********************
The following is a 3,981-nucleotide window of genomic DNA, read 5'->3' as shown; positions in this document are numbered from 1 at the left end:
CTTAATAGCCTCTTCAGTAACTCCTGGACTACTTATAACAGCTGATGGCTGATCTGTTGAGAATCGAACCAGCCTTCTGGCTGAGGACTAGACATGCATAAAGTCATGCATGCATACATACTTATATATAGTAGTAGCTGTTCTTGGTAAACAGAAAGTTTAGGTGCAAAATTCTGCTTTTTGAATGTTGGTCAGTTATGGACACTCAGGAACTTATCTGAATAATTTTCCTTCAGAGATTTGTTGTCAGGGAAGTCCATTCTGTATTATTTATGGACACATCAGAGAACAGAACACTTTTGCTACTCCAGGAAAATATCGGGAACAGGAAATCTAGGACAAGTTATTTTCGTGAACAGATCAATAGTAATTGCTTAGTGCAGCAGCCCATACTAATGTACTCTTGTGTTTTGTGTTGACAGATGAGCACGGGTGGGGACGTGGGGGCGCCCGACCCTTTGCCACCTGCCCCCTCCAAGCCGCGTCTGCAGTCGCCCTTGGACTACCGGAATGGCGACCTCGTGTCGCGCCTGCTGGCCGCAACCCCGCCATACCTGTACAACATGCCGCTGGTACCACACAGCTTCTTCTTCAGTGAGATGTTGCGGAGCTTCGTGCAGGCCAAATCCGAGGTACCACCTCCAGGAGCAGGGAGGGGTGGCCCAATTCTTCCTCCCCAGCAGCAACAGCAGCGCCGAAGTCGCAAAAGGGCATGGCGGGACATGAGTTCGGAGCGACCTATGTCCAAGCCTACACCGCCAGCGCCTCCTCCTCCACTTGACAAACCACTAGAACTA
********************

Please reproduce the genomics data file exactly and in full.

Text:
The following is a 3,981-nucleotide window of genomic DNA, read 5'->3' as shown; positions in this document are numbered from 1 at the left end:
CTTAATAGCCTCTTCAGTAACTCCTGGACTACTTATAACAGCTGATGGCTGATCTGTTGAGAATCGAACCAGCCTTCTGGCTGAGGACTAGACATGCATAAAGTCATGCATGCATACATACTTATATATAGTAGTAGCTGTTCTTGGTAAACAGAAAGTTTAGGTGCAAAATTCTGCTTTTTGAATGTTGGTCAGTTATGGACACTCAGGAACTTATCTGAATAATTTTCCTTCAGAGATTTGTTGTCAGGGAAGTCCATTCTGTATTATTTATGGACACATCAGAGAACAGAACACTTTTGCTACTCCAGGAAAATATCGGGAACAGGAAATCTAGGACAAGTTATTTTCGTGAACAGATCAATAGTAATTGCTTAGTGCAGCAGCCCATACTAATGTACTCTTGTGTTTTGTGTTGACAGATGAGCACGGGTGGGGACGTGGGGGCGCCCGACCCTTTGCCACCTGCCCCCTCCAAGCCGCGTCTGCAGTCGCCCTTGGACTACCGGAATGGCGACCTCGTGTCGCGCCTGCTGGCCGCAACCCCGCCATACCTGTACAACATGCCGCTGGTACCACACAGCTTCTTCTTCAGTGAGATGTTGCGGAGCTTCGTGCAGGCCAAATCCGAGGTACCACCTCCAGGAGCAGGGAGGGGTGGCCCAATTCTTCCTCCCCAGCAGCAACAGCAGCGCCGAAGTCGCAAAAGGGCATGGCGGGACATGAGTTCGGAGCGACCTATGTCCAAGCCTACACCGCCAGCGCCTCCTCCTCCACTTGACAAACCACTAGAACTA